We have Rereata Mākiha from the Far North and Te Arawa – you would be hard-pressed to find someone with a greater knowledge of the maramataka than Rereata,
We have two navigators that are leaders in this space – Jack Thatcher from Tauranga and Hoturoa Barclay-Kerr from Tainui. They have epic voyaging experiences and knowledge of the night sky.
Victoria Campbell of Kai Tahu is a researcher and expert in Māori astronomy and stellar lunar calendars.
Dr Ruakere Hond from Parihaka has a deep understanding of Māori traditional knowledge and, importantly, is a proponent of the rising of Puanga.
Dr Pauline Harris of Kahungunu is the only Māori astrophysicist in the world.
And then we have Professor Rangi Matamua chairing the group, who is a leading indigenous astronomer and, importantly, has spent several years travelling up and down Aotearoa giving public lectures sharing his knowledge of Matariki and the maramataka
Kei aku rangatira, ka rere aku mihi nui ki a koutou.
Matariki is a cluster of stars that many iwi across Aotearoa look to as a key marker of time. Matariki is also used as an important marker of time and seasons by our tuakana across Te Moananui ā Kiwa and is known to them by various names such as Mataliki, Matali’i, Matari’i and Makali’i.
While Matariki is the brightest star in the cluster, there are several others that it’s important to take note of too. And although there are differing views on the exact number of stars within the cluster, Dr Mātāmua will be listening today so I had better say there are nine!
Waitī is associated with freshwater and water creatures
Waitā is associated with food harvested from the sea
Waipunarangi is associated with the rain
Tupuānuku is associated with food from the ground
Tupuārangi is associated with food found in the tops of the trees
Ururangi is associated with nature and the winds
Pōhutukawa connects Matariki to those who have passed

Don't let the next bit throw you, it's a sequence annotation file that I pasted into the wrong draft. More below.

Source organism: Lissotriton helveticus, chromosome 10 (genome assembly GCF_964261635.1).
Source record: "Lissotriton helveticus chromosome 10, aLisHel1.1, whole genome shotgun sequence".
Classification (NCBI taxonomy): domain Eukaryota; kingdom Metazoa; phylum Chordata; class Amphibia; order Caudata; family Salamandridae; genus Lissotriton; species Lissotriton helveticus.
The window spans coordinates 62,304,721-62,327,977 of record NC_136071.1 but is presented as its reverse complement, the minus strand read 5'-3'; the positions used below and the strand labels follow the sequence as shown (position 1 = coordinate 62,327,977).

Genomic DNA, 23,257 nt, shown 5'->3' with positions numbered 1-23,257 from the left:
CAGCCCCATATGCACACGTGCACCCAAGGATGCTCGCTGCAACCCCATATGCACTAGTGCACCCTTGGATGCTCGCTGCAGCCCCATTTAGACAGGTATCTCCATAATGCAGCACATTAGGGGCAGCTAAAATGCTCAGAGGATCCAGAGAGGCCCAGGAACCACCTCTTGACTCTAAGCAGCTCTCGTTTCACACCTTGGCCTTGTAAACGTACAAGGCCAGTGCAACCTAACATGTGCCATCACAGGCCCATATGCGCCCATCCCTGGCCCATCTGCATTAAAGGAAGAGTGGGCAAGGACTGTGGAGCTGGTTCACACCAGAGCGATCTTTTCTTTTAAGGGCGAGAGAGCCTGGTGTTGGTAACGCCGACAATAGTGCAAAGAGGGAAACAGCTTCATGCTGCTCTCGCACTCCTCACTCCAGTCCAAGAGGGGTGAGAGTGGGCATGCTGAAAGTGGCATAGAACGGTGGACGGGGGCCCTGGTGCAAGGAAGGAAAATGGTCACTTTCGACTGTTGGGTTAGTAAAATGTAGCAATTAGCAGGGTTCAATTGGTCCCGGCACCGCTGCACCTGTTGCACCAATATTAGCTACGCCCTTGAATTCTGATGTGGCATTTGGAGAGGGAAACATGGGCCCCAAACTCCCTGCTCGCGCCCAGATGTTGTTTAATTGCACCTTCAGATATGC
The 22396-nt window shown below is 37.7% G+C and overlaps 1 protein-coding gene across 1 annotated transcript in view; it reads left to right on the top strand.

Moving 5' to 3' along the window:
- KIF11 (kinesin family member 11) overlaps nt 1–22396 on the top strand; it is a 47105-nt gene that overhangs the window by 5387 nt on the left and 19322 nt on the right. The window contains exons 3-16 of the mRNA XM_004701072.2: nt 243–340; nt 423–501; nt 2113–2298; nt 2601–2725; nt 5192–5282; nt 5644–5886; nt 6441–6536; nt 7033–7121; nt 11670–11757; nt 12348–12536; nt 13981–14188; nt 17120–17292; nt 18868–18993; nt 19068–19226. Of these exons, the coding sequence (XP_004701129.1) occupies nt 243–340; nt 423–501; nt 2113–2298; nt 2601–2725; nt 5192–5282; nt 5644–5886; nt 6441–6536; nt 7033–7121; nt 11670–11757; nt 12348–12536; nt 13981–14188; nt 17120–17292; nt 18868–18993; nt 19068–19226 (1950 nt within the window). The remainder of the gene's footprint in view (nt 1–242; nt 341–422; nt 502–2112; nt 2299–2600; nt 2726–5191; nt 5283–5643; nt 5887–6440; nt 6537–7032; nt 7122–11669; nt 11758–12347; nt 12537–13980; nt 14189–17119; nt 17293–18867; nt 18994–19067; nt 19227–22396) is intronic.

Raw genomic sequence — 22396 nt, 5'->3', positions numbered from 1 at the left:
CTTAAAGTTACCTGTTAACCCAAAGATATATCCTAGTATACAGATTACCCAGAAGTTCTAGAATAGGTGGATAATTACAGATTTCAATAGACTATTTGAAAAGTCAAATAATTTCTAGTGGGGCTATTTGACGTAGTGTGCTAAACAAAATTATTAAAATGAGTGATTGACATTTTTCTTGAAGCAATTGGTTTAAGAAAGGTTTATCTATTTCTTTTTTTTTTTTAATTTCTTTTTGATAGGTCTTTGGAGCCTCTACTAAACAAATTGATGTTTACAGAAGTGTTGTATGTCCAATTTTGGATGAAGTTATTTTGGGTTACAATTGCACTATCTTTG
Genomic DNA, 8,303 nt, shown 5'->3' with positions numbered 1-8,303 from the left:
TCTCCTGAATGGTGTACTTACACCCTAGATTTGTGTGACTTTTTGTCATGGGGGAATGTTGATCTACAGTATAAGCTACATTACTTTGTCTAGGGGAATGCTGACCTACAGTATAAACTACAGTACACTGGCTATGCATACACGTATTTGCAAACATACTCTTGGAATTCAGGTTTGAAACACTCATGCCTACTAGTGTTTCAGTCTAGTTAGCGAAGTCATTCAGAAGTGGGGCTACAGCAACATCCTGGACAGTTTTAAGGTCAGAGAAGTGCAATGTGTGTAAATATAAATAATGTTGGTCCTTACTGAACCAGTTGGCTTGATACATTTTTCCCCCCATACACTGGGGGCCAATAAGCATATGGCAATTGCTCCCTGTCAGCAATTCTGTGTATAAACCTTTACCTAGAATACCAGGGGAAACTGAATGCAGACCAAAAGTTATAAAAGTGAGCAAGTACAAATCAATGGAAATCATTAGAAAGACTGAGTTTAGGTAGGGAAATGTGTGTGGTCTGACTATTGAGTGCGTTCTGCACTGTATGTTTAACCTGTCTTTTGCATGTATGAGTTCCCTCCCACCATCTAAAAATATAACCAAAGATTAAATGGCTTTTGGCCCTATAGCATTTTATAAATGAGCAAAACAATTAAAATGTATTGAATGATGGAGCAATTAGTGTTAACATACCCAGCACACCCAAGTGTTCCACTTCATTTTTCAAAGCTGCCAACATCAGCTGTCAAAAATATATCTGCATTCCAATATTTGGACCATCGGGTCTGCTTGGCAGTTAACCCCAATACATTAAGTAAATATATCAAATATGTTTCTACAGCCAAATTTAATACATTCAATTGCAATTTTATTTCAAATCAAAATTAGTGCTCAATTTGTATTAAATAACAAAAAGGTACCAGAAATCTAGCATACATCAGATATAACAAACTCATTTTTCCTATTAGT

And of special significance to my whānau, Hiwa-i-te-rangi, the wishing star that we send our dreams and desires to, and the name I gave to my own tamāhine.
Finding a single day on which to celebrate a Matariki Public Holiday is no easy feat – if not least because Matariki is a period, not a day!
Our Advisory Group told us the Matariki Public Holiday should be observed on the Friday closest to the Tangaroa phase of the lunar month of Pipiri. Because the maramataka and our Gregorian calendar aren’t neatly aligned, this date will shift around slightly each year – much like Easter.
The Matariki Public Holiday is when we will stop as a nation to celebrate te mātahi o te tau. But that of course does not mean that that’s when people have to observe the marking of the year as, undoubtedly, different iwi, different regions, different hapū and different whānau will make their own decisions as to when they acknowledge the beginning of their year.
Importantly though, this Bill is ensuring that, for at least one day a year, the kaupapa of te mātahi o te tau is celebrated by all New Zealanders.
And when we do take the time to celebrate this new public holiday, it’s my hope that we will all remember that Matariki is about three key things:
Remembering and honouring those who we have lost since the last rising of Matariki;
Celebrating the present and gathering to give thanks for what we have; and
Looking to the future and to the promise of a new year.
We acknowledge that Matariki and mātauranga Matariki is not shared lightly. I want to be clear that at the heart of the Bill is a strong commitment to the Māori Crown relationship in respect of using, sharing, promoting and safekeeping mātauranga Māori.
It is critical that the Matariki Public Holiday is successfully implemented in a respectful way. Our government is committed to supporting regionally diverse recognition of Matariki and te mātahi o te tau and will work with iwi Māori to enable this to happen in advance of the inaugural Matariki Public Holiday on 24 June next year.
Mr Speaker this Bill is an important step forward for Aotearoa in reconciling our past and stepping forward into the future as a modern, Pacific nation.
I am filled with great hope about our evolving national identity and look forward to seeing the people of Aotearoa enjoying a long weekend with friends and whānau under the watchful eye of Matariki.
Matariki hunga nui – Matariki brings us together. May this Bill do just that. I commend this Bill to the House.